NP champions to replace NPAC

1 July 2012

Nurse practitioner champions and the National Nursing Organisations group are proposed to take over the work of the Nurse Practitioners Advisory Committee (NPAC-NZ) that has been wound up after a decade’s work.

NPAC-NZ was formed in 2002 to advance the development of the NP role in New Zealand and was made up of representatives of the New Zealand Nurses Organisation, College of Nurses Aotearoa, College of Mental Health Nurses, and National Council of Māori Nurses.

Former NPAC chair Helen Snell said the winding up of the committee was prompted by the NZNO, which provided administrative support to NPAC for the past three years, and supported by the College of Nurses.

She said NZNO and the College acknowledged the significant amount of work done by the committee but questioned whether it was the best vehicle for working through the remaining NP barrier issues.

“What they’ve said to us is that it’s not that NP issues aren’t important but that they can ramp up the attention on the remaining barriers through the nursing leadership within each professional organisation,” said Snell, an NPAC member since 2004 and chair since 2009. “They emphasised it was a ramping-up not a winding down.”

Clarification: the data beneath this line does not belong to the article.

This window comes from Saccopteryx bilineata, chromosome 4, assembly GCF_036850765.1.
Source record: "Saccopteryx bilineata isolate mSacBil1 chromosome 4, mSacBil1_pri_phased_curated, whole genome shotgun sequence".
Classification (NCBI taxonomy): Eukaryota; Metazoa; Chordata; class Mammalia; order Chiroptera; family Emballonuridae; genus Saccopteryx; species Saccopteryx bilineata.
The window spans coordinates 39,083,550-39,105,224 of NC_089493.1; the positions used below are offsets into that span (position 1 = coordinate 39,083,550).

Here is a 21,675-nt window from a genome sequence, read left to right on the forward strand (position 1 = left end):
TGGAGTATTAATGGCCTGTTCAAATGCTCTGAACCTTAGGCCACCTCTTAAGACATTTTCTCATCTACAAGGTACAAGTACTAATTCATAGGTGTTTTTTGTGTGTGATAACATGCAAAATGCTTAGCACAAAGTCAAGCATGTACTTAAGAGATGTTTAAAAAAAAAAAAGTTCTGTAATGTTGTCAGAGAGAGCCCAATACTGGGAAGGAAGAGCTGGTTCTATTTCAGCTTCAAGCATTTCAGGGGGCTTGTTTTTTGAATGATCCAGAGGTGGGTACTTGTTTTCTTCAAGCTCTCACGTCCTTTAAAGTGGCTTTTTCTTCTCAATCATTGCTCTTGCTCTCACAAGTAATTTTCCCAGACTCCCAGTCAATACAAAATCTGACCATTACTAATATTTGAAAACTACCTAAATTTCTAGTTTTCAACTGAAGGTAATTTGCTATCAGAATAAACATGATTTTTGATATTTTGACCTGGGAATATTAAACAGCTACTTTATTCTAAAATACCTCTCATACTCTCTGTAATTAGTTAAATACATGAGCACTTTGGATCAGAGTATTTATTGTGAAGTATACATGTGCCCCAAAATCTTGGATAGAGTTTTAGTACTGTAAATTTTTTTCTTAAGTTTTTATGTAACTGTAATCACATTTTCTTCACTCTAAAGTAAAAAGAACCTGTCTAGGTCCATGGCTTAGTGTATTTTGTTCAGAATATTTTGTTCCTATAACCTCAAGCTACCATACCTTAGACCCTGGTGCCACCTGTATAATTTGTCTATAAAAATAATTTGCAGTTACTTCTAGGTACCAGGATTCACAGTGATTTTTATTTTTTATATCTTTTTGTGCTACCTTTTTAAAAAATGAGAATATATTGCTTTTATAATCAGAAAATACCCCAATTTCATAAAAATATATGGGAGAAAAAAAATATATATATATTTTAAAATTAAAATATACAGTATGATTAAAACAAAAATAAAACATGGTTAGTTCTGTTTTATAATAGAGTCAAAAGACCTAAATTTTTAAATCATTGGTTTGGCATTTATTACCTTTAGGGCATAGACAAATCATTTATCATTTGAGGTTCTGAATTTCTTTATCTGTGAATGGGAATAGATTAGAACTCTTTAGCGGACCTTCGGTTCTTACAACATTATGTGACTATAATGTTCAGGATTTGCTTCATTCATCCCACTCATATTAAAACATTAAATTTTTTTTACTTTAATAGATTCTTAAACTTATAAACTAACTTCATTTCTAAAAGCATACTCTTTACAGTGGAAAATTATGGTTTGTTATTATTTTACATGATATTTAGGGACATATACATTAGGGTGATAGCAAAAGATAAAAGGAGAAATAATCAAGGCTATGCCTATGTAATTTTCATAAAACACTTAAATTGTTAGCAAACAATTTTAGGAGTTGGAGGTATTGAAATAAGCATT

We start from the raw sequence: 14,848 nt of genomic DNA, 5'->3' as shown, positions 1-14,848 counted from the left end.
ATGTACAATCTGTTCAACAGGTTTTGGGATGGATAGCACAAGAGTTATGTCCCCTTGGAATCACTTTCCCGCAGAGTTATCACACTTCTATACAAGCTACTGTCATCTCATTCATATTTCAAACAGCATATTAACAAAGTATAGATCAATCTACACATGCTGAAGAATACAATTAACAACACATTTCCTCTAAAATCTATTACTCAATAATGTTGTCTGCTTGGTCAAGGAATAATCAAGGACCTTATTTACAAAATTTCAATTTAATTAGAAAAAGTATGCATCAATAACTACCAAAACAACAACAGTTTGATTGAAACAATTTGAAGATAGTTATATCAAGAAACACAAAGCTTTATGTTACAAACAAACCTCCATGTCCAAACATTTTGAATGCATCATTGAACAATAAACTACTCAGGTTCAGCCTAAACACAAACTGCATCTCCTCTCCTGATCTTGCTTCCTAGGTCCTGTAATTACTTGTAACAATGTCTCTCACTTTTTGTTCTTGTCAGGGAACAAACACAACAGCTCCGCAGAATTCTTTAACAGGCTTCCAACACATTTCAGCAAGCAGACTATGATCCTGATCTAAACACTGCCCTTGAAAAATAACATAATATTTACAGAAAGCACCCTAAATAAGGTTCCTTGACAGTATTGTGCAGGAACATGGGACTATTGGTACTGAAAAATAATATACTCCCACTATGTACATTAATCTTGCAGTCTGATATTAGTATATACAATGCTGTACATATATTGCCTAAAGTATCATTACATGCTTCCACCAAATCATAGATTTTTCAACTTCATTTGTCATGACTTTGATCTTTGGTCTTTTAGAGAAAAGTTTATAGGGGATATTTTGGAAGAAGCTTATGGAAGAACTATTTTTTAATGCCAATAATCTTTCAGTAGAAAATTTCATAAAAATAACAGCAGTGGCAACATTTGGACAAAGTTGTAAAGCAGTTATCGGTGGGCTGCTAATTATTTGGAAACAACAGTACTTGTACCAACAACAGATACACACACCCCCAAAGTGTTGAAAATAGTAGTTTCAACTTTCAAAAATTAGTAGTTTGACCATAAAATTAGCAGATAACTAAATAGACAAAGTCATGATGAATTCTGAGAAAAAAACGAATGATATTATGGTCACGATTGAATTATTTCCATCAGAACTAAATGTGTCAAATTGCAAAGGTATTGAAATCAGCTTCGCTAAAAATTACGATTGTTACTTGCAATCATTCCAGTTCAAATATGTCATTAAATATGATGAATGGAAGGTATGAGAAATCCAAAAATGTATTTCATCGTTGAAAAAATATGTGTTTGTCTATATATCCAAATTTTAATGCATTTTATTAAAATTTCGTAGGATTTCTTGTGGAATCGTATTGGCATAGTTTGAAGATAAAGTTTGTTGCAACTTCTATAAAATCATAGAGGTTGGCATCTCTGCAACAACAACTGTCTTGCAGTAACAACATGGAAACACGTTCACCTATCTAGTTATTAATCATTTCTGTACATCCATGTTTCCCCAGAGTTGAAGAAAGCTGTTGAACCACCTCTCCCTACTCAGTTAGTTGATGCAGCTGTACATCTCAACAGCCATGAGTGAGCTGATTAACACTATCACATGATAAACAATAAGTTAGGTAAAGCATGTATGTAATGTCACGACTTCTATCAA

Jenny Carryer, executive director of the College of Nurses, said the organisations believed NP issues were so important that they really needed to be "re-owned" at the level of the National Nursing Organisations group. She said the group, made up of the nine major nursing organisations, including the Nursing Council and educator groups, met three to four times a year and would be ramping up its focus on NP issues.

Snell said it was also understood Nurses Practitioners New Zealand (a division of the College of Nurses) might also be able to take up some of the work that NPAC-NZ had been doing.

Meanwhile, NPAC’s final piece of work was a paper advocating that each member organisation should have an NP champion who would be the conduit to bring NP issues to the National Nursing Organisations group.